A religious order is a group of men and women who choose to live under certain religious vows set by the leader of that religion. Religious orders are most common in the Roman Catholic Church, though there are also orders in the Episcopal Church, Eastern Orthodox Church, and other liturgical churches.
What is a religious order?
In Catholicism, there are monastic orders, which include monks, nuns, and hermits; mendicants, which include friars; and canons regular, who are priests that live in community and follow a specific order yet are active in a parish. There are also clerics regular, which is similar to canons regular but with fewer restrictions.
Usually, those who are part of a religious order take vows of poverty, obedience, and chastity. The vows are sometimes for a lifetime, and sometimes for a set number of years. Most orders create strict routines of personal meditations, prayers, services, and work.
Catholic orders include Dominicans, Benedictines, Franciscans, Jesuits, Trappists, and about thirty-five others.
Though most religious orders have admirable purposes and those who join them desire to honor God, the Bible does not call Christians to separate their existence from the wider culture. Consider these words of Jesus:
"You are the salt of the earth, but if salt has lost its taste, how shall its saltiness be restored? It is no longer good for anything except to be thrown out and trampled under people's feet. You are the light of the world. A city set on a hill cannot be hidden. Nor do people light a lamp and put it under a basket, but on a stand, and it gives light to all in the house. In the same way, let your light shine before others, so that they may see your good works and give glory to your Father who is in heaven (Matthew 5:13–16).
Many in religious orders rarely interact with "normal" people and have limited opportunity to influence them with Jesus' love and truth. Christians are properly taught that their struggles and way of life can be of use when comforting or helping those who go through the same things Christians do. First Timothy 4:2–4 says to avoid imposing restrictions about marriage and foods on Christians. We are not to be "of" the world, but we are still "in" it (John 17:14–21).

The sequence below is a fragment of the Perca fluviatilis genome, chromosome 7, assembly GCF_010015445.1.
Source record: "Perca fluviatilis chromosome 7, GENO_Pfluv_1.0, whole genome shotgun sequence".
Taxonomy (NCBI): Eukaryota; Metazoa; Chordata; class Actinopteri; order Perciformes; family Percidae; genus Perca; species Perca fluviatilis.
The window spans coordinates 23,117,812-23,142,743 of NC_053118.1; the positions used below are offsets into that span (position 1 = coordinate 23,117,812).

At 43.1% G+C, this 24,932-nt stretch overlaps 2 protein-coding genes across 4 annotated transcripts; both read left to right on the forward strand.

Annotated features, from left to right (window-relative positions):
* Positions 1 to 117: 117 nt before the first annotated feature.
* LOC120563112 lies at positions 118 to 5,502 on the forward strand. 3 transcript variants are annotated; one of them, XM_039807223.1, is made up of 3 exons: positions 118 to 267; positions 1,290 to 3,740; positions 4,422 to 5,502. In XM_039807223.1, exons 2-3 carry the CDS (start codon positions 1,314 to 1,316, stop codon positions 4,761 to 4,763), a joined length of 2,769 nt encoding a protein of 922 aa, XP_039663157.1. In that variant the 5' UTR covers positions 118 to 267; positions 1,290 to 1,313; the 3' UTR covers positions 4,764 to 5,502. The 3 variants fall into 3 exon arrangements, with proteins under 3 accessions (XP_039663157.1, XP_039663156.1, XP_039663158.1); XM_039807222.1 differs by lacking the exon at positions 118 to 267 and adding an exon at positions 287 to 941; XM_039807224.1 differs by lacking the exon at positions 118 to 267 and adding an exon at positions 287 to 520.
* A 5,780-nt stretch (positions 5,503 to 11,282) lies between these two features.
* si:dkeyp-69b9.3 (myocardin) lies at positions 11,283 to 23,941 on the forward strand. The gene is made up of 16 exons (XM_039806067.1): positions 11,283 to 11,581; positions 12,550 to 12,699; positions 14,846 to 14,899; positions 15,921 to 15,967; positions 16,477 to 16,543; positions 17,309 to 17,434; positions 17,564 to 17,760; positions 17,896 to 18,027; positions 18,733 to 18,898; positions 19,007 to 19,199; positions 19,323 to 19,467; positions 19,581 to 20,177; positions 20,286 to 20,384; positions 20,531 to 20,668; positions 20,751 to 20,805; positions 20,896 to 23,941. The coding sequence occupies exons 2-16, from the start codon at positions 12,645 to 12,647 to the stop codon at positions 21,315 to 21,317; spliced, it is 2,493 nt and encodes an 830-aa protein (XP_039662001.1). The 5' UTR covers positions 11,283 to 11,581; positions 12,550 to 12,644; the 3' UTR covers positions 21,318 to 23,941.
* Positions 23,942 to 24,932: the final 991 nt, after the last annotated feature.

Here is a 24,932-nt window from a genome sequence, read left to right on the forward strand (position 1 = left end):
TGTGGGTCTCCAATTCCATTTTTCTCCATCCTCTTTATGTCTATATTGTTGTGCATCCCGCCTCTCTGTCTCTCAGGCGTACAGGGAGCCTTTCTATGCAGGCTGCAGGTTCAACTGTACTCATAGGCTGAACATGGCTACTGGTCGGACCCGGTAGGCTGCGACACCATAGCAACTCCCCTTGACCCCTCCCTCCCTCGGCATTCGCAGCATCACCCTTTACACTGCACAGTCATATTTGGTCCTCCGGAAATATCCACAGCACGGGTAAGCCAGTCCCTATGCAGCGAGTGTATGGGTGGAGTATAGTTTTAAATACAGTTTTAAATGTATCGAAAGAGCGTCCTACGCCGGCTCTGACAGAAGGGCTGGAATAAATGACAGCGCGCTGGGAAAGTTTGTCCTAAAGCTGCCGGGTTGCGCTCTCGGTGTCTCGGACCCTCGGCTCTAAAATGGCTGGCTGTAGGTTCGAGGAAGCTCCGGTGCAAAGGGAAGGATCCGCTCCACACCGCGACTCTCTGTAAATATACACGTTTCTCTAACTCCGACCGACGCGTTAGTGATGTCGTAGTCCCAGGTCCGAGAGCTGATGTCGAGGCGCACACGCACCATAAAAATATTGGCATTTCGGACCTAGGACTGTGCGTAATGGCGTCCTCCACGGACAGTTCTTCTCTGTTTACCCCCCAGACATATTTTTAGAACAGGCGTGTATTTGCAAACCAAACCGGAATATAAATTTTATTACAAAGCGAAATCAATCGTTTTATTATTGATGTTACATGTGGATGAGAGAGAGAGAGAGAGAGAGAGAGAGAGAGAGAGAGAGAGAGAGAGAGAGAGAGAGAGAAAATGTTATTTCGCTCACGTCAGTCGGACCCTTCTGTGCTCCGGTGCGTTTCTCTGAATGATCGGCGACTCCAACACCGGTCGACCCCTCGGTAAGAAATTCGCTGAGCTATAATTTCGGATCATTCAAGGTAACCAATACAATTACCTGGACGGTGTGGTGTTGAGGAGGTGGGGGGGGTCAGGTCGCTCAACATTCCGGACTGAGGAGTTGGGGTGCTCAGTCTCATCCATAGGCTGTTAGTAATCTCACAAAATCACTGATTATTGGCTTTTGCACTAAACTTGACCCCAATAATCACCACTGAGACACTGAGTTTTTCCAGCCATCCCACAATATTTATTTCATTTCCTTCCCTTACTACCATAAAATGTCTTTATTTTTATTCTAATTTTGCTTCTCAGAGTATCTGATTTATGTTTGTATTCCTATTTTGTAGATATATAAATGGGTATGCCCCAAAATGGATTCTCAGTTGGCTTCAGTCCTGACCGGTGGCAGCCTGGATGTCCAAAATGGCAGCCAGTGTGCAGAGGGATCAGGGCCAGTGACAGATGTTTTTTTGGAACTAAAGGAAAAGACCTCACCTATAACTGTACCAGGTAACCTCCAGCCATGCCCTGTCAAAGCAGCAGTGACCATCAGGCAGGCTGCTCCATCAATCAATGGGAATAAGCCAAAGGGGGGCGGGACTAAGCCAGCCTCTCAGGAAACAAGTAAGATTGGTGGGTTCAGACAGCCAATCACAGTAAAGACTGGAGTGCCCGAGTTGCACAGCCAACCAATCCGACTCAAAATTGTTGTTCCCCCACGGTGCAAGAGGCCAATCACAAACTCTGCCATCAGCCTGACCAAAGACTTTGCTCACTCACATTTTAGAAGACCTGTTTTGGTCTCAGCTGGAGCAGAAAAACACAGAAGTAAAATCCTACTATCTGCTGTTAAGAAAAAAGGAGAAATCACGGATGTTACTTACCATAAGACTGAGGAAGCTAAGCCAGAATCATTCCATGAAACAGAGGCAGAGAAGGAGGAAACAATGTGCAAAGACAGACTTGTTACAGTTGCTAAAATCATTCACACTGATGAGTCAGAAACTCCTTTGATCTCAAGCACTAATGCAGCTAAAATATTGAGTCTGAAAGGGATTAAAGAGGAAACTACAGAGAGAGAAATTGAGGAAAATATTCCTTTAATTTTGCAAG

Jesus did not remove Himself from society, but dove in, eating with some of the most despised people in culture, attending religious services, working, walking, and doing life with those around Him. His pattern was to get away to spend time with His Father early in the morning and at other times when He could. The majority of His time, as recorded in the Gospels, was interacting with people. Jesus did not sequester Himself from the world, but interacted with it and shared the gospel truth. It is good and right to spend time alone with God and to fellowship with other believers. But the regulations of religious orders often go far beyond this into an ascetic lifestyle to which God does not call believers.
Another common problem in religious orders is a tendency toward works-based salvation or works-based righteousness. Again, the things many in religious orders seek to do are good things, but they do not earn salvation or garner favor with God. Our salvation is based solely on God's grace and received through faith in Jesus Christ (Ephesians 2:8–10).
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